Actually it seems pretty obvious to me that different cultures will encourage and enforce 'collectivist' thinking to greater or lesser degrees. There is a difference between a city having enough money to pay for an army of street cleaners, and a city where everyone regardless of income feels a responsibility to keep the shared environment clean.

 

Different cultures make people behave in different ways - isn't that part of why living in different places is such fun? And I must admit Takeshi 's posts are making me want to revisit Japan.

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timseb
24 minutes ago, realmayo said:

It struck me that there are lots of cities around the world with high living standards

 

What dirty cities in the world are comparable with Japanese ones when it comes to quality of life over the broad spectrum of society? I'm genuinely interested. I'm sure such cities exist, but I'm struggling to see how they are not outliers, rather than typical. Most cities I can think of that fit that description are very clean.

 

It goes the other way as well: most cities with a low quality of life that I've visited and seen are dirtier. I'm sure that's the case even within Japan, that some cities got cleaner way before others. Just like cities like Shanghai get cleaner way before a lot of poorer areas.

 

28 minutes ago, realmayo said:

Different cultures make people behave in different ways - isn't that part of why living in different places is such fun?

 

Once again, depends on what you mean by culture. It's a term that has no definition (like religion) and we all mean different things. Does culture change from year to year, or is it something that's much less fluid?

 

I would argue the opposite in general. Quality of life affects people's way of behaving much, much more. Sweden reminds me much more of other rich 21st century countries, than it reminds me of Sweden of several decades past. Hell, it's harder for me to keep the conversation going with my grandmother than it is with a university educated Japanese middle aged man.

 

32 minutes ago, realmayo said:

feel pressure to tidy it up, and that this pressure is a cultural thing

 

I would argue that you're vastly underestimating what education does to the human brain. Are there any Japanese people below 70 without at least 9 years of education? Most of them have more than that.

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timseb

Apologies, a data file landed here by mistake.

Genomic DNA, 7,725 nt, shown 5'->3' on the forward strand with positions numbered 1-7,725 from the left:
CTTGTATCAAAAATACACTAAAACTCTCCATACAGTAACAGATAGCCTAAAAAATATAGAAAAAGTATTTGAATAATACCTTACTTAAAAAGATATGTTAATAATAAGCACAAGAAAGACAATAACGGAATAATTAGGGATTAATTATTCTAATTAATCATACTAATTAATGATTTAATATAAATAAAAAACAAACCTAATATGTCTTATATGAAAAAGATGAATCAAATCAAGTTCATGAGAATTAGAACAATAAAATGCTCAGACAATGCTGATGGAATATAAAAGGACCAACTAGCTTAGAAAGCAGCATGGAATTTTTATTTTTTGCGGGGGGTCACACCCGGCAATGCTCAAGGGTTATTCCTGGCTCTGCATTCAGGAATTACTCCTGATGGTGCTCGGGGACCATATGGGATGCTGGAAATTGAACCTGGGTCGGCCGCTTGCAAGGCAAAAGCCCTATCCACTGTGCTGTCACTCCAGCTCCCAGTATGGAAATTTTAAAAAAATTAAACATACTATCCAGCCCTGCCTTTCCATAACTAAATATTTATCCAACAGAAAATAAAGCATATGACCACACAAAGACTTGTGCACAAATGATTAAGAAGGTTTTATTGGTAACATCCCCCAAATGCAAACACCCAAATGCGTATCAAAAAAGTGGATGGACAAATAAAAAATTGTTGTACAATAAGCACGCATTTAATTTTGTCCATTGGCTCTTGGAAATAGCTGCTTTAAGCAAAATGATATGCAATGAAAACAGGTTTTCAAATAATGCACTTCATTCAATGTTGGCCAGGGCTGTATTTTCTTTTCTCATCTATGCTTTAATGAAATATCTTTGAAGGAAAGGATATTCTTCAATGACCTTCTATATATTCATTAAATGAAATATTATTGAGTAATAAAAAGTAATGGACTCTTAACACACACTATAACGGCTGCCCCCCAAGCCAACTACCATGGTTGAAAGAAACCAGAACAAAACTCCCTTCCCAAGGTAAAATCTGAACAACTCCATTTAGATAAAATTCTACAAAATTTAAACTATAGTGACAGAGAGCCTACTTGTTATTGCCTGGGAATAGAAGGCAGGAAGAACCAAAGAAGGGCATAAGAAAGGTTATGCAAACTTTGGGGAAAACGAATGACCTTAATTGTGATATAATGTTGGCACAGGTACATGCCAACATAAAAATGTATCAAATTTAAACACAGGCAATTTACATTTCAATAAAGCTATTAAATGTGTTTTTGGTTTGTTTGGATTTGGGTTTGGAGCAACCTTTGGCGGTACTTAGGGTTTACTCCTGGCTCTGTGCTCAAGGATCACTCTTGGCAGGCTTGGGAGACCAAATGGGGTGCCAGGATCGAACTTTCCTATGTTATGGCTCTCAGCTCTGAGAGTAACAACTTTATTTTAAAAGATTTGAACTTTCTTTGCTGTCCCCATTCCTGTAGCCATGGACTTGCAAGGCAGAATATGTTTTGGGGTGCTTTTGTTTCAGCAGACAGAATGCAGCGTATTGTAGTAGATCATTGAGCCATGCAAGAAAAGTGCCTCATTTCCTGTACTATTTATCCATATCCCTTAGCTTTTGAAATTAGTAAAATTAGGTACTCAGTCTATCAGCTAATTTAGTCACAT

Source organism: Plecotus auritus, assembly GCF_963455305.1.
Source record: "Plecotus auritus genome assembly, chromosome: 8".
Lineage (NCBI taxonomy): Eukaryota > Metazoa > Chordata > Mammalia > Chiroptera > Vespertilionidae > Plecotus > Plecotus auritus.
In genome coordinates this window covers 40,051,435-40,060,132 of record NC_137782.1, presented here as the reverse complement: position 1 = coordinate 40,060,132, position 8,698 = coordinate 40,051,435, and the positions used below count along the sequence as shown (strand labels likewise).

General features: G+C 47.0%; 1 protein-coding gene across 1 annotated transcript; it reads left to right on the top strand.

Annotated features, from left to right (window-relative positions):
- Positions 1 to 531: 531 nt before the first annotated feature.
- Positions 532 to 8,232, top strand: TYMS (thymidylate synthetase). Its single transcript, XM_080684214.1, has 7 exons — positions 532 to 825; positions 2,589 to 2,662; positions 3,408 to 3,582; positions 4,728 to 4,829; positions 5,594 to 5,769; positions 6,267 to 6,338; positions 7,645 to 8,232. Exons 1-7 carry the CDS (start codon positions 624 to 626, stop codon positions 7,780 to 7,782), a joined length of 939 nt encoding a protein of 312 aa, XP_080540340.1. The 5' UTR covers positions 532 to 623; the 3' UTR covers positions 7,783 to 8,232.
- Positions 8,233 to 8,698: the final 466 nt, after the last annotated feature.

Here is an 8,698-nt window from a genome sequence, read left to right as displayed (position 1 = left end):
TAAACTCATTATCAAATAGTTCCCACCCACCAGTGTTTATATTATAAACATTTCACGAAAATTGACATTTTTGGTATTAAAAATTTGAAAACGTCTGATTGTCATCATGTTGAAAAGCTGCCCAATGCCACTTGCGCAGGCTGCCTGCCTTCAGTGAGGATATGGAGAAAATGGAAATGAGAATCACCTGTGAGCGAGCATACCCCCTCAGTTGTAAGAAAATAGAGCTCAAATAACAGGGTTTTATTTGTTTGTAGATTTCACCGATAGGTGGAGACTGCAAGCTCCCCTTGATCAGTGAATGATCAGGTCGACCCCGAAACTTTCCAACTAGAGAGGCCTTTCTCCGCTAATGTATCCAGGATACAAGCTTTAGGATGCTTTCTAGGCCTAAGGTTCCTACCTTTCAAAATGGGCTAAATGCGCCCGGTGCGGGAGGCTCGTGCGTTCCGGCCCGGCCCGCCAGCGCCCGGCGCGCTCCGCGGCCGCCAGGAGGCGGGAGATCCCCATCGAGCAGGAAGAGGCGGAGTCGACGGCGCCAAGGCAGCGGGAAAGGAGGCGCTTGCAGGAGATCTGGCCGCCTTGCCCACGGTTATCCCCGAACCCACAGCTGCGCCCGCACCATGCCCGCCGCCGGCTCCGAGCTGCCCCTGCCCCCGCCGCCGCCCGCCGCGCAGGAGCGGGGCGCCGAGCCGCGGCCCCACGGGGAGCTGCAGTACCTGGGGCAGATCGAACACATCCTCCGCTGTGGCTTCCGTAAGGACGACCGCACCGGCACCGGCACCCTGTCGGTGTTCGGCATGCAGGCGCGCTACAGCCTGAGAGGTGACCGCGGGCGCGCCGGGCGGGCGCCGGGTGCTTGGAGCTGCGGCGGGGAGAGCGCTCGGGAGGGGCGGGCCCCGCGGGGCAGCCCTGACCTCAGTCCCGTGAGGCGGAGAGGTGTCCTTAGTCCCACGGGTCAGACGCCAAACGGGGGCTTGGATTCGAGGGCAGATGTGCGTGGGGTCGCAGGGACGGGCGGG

38 minutes ago, realmayo said:

Different cultures make people behave in different ways - isn't that part of why living in different places is such fun?

 

The original discussion was about functioning of society and the state. I think most people who can chose between high standards and low standards, will chose high standards. If I move to Japan my standard of living will likely decrease, but not by much. So yes, one feels drawn by different socities, no one argued against that. Wether or not "culture makes people behave in a way" is such a huge statement this forum is not the place for such a discussion.

 

Which is also why I just an hour ago tried to turn the thread back to the main topic. 🙃

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NinjaTurtle
4 hours ago, timseb said:

"collectivism" is what makes Japan work so well according to you, and not letting people stand out, I don't know how on earth that's a good thing.

 

It's difficult to say which is better, Japan's "collectivism" or the way aggressive behavior is tolerated (and at times encouraged) in American society. It also should be mentioned how foreigners in Japan enjoy the way Japanese people have a "foreigner complex" towards foreigners, which makes life for foreigners in Japan a lot easier.

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timseb
7 minutes ago, NinjaTurtle said:

It's difficult to say which is better, Japan's "collectivism" or the way aggressive behavior is tolerated (and at times encouraged) in American society.

 

How fortunate then, that you don't have to chose between strict collectivism and tolerating aggressive behavior. Most things that "stand out" aren't aggressive behavior you know.

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Takeshi
6 hours ago, timseb said:

Moving back to the topic of moving to Japan, I've always wondered what our (me and my boyfriend) first years are going to look like.

 

I dunno man, I'm sure you'd have a fun time.

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timseb
35 minutes ago, Takeshi said:

I dunno man, I'm sure you'd have a fun time.

 

I guess I should have clarified we're talking about a permanent move.